Valentine’s Day may be all about happy couples, but the most memorable love stories in literature are tales of doom, from Oedipus to Romeo and Juliet to the many dysfunctional partnerships that populate contemporary literature. The Guardian offers a literary lovers’ quiz for the lovelorn.
“As young writers in Balzac walk around Paris pitching historical novels with titles like The Archer of Charles IX, in imitation of Walter Scott, today an aspiring novelist might seek his subject matter in a neglected corner or along some new frontier of neurology.” Marco Roth questions the rise of the “neuronovel” at n+1.
Millions writer Sonya Chung has a trenchant essay up at Huffington Post on the topic of writing and motherhood: “Art Before Life: Questioning the Parenthood Question.”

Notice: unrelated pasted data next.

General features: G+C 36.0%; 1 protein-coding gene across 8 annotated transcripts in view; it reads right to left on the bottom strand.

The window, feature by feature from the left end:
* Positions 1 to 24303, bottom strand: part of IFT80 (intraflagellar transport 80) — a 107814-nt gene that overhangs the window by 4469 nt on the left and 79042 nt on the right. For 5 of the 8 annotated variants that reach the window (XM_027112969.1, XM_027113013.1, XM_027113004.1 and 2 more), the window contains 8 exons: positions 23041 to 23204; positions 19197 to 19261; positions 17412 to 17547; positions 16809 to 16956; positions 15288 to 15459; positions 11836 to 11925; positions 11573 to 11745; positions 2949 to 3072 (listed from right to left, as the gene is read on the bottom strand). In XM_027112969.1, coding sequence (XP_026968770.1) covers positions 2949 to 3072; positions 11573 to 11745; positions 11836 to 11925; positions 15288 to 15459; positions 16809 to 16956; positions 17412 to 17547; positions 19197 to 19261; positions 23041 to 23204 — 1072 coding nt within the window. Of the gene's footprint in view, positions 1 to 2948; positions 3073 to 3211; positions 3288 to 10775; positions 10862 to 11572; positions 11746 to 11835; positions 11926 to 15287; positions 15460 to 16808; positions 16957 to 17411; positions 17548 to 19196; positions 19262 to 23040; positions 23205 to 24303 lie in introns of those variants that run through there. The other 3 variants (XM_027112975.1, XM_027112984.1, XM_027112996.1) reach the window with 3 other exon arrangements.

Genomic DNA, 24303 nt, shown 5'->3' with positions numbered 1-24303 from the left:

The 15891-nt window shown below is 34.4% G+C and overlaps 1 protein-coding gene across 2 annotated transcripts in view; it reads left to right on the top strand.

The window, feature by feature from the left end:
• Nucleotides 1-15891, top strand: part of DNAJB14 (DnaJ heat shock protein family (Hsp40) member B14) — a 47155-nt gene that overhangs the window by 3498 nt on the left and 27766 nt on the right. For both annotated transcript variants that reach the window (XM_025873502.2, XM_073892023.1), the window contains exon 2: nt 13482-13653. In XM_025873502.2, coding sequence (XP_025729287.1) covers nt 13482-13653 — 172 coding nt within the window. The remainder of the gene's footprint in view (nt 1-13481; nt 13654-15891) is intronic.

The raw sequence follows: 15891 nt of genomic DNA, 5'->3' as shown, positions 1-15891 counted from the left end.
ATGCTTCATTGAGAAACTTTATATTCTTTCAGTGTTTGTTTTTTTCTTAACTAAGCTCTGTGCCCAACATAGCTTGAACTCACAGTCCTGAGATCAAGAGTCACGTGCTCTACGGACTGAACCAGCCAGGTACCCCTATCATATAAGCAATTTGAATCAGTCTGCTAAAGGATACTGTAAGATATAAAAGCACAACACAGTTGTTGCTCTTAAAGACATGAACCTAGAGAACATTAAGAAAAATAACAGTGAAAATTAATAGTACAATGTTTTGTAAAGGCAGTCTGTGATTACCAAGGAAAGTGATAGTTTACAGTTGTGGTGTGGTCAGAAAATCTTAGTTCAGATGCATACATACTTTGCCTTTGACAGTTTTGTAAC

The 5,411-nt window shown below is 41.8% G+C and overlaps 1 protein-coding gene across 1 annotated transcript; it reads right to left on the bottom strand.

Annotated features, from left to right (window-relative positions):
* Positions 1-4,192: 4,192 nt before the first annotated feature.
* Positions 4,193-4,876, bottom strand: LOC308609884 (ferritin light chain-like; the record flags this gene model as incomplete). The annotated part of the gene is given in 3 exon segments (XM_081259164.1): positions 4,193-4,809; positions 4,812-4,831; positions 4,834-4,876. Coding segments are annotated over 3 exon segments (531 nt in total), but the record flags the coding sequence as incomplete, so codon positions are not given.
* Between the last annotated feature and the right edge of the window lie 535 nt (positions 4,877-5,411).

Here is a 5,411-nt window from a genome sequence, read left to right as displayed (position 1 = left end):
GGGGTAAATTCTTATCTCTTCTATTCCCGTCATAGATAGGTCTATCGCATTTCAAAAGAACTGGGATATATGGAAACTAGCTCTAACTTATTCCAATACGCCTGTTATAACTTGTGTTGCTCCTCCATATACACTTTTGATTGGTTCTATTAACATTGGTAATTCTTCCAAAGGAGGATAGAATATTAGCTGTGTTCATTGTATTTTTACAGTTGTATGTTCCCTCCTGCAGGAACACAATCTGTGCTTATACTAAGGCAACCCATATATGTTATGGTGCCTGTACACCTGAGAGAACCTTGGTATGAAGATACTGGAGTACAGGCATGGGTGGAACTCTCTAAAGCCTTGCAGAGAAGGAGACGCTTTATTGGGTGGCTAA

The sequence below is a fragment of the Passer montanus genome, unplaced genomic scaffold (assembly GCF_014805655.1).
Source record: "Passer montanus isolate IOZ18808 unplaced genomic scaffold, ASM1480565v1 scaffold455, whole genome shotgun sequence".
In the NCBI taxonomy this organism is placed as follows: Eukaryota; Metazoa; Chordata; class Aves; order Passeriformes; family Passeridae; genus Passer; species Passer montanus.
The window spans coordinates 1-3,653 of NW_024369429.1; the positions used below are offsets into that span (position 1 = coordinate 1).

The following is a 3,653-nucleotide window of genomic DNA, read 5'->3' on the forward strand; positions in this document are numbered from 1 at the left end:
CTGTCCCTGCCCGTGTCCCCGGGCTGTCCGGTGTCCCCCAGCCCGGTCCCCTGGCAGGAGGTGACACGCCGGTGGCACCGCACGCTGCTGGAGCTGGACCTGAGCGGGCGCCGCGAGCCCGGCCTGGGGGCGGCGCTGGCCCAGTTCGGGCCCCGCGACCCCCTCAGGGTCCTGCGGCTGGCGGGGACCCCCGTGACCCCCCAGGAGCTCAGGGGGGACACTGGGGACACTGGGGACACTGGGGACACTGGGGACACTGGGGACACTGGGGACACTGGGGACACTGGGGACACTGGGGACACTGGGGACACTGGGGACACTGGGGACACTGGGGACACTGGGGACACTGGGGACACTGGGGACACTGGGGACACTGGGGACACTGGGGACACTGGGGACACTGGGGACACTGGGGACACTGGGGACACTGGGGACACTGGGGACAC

“I have come to realize how much I have, throughout my life, bought into the narrative of this alluring myth of personal responsibility and excellence. I realize how much I believe that all good things will come if I—if we—just work hard enough.” Year in Reading alum Roxane Gay writes for VQR Online about “The Price of Black Ambition.” Pair with our review of An Untamed State.
“They would have closed, if the community hadn’t stepped forward.” The Guardian reports on the rapidly growing number of British libraries being run by volunteers, a trend driven by austerity cuts (which Corinne Purtill wrote about in these very pages just a few weeks ago).